An integrated approach to benthic habitat mapping using remote sensing and GIS: An example from the Hawaiian Islands

By:  and 
Edited by: X. Yang

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Abstract

This chapter documents our effort to map benthic habitats within the KalokoHonokohau National Historic Park, Hawai`i, USA. We produce detailed benthichabitat maps by using a combination of color aerial photography, high-resolution bathymetry, and georeferenced underwater video and still photography. We classify individual habitat polygons using five basic attributes and additional information regarding geology, morphology, and coral species. Derivative data sets including isobaths, hillshades, and slope maps are also generated. The mapping shows that benthic habitat and seafloor morphology varies greatly throughout the study area. Nearly 73% of the study area consists of a hardbottom structure that is potentially available for coral habitation; the remaining 27% includes unconsolidated sediment and artificial or historical features. Coral cover is generally low and increases with water depth. The offshore geology is predominantly composed of smooth to undulating pahoehoe-type basalt flows that form flat to gently sloping benches, vertical walls, and steep escarpments. In some locations the basalt surface is irregular and mounded into ridges, pinnacles, and arches. Large rounded basaltic boulders and smaller scattered rocks are common throughout the marine portions of the park. Coral or accreted carbonate reef obscures the underlying volcanic surface in only a few areas. The underlying geologic framework and morphology of the submerged volcanic flows within Kaloko-Honokohau National Historical Park provide the primary control on benthic habitats within the park. The habitat maps and associated data can be used as a stand-alone product or in a GIS to provide useful baseline information to scientists, managers and the general public.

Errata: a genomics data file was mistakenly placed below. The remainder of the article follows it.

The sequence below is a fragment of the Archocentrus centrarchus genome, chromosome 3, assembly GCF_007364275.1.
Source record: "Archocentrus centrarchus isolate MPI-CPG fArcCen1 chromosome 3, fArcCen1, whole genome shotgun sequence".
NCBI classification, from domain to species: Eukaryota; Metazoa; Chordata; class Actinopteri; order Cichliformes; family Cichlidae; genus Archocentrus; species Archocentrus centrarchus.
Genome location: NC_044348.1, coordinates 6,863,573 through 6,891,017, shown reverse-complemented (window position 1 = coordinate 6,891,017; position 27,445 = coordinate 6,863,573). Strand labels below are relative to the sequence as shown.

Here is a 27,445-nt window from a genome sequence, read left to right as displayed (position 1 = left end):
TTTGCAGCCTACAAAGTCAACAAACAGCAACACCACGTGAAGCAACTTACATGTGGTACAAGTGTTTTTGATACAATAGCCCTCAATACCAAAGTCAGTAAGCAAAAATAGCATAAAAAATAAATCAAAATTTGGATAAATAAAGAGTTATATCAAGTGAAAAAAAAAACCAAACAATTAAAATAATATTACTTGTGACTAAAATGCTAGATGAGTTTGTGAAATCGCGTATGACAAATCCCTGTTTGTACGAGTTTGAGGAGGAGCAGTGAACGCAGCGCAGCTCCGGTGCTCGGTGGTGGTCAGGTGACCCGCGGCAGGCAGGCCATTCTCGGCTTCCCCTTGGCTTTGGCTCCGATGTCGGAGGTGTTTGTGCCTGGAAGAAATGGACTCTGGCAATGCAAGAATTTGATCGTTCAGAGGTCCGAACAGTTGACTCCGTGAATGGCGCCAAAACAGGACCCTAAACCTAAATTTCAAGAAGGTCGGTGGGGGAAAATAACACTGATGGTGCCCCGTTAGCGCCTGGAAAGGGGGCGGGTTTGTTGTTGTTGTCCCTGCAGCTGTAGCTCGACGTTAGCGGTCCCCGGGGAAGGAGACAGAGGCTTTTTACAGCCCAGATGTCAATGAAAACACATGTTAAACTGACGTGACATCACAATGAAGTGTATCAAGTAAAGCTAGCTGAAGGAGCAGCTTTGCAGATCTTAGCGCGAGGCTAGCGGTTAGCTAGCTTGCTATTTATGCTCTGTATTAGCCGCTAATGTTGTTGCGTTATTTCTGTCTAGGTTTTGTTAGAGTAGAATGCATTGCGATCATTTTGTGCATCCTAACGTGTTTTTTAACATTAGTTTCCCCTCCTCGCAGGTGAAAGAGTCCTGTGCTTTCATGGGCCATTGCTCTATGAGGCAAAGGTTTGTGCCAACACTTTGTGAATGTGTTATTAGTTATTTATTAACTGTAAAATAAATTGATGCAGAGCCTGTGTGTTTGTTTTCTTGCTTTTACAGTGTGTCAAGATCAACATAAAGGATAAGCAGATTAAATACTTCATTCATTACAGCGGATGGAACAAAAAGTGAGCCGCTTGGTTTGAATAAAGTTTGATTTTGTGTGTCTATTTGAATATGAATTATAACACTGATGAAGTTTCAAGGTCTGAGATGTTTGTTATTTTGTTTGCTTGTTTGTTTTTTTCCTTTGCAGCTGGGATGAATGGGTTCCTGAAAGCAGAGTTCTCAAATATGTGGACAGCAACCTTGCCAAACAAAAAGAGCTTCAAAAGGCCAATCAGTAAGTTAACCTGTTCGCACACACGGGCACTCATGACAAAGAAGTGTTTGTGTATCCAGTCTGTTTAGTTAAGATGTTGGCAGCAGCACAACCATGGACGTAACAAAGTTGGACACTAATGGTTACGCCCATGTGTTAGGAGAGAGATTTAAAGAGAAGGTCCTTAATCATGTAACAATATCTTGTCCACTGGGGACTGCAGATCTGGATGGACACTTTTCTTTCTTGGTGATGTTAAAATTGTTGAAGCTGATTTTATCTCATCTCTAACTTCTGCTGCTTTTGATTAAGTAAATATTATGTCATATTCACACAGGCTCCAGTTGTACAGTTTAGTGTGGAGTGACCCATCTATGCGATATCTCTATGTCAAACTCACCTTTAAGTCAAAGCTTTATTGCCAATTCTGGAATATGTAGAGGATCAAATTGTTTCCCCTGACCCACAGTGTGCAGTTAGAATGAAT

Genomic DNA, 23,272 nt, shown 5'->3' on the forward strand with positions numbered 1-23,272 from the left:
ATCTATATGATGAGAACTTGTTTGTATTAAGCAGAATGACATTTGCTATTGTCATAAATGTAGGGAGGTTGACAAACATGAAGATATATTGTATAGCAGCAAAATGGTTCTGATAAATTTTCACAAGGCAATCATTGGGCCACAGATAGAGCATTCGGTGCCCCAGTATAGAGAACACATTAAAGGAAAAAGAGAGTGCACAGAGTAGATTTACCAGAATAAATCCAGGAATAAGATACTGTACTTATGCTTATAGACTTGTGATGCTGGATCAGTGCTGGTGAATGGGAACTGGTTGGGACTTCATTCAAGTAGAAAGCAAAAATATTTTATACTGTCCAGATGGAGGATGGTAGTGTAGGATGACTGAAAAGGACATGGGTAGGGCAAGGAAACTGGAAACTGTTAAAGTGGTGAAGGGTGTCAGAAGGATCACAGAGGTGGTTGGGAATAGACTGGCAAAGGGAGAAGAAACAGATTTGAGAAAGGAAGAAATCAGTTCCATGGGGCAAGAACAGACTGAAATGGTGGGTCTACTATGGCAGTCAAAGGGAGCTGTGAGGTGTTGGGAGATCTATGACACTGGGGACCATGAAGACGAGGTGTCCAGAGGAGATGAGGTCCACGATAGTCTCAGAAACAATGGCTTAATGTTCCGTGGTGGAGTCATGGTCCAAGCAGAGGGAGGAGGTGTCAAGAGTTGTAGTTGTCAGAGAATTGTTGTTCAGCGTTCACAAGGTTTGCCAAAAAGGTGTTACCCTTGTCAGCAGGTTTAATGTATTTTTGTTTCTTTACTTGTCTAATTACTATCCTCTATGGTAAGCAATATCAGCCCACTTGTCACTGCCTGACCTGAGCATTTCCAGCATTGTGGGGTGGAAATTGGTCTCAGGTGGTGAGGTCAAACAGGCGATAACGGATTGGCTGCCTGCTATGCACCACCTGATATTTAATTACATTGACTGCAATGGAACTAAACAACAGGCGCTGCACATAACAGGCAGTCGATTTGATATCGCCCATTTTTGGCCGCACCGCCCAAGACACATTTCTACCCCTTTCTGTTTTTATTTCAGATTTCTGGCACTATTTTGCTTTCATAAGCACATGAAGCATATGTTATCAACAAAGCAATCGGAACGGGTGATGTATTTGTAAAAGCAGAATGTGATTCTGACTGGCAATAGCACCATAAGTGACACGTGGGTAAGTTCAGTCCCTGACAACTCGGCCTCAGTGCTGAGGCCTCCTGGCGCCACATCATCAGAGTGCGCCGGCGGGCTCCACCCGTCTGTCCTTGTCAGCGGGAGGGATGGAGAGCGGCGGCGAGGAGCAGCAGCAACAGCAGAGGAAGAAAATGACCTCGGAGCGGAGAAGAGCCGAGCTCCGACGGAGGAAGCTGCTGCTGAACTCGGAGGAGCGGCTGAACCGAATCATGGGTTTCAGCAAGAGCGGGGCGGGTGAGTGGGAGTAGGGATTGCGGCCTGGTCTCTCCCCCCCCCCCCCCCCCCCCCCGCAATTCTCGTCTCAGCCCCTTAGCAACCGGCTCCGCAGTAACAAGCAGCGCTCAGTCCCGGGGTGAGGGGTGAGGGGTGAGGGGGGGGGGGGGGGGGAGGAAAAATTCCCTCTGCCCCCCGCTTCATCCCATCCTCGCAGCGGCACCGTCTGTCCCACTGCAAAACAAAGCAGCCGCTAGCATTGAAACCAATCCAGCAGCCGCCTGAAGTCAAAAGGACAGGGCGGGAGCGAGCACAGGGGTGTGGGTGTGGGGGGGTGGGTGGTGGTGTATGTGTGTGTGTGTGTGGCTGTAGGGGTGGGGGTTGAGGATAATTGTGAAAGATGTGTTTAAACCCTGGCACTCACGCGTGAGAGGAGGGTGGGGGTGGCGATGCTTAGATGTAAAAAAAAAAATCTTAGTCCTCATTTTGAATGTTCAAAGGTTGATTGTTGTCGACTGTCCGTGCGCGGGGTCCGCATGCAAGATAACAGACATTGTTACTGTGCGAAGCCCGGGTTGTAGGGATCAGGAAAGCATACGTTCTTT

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Additional publication details

Publication type Book chapter
Publication Subtype Book Chapter
Title An integrated approach to benthic habitat mapping using remote sensing and GIS: An example from the Hawaiian Islands
DOI 10.1007/978-3-540-88183-4_9
Year Published 2009
Language English
Publisher Springer-Verlag Press
Contributing office(s) Pacific Science Center
Description 21 p.
Larger Work Type Book
Larger Work Subtype Monograph
Larger Work Title Remote sensing and geospatial technologies for coastal ecosystem assessment and management: Lecture Notes in Geoinformation and Cartography
First page 211
Last page 231
Country United States
State Hawaii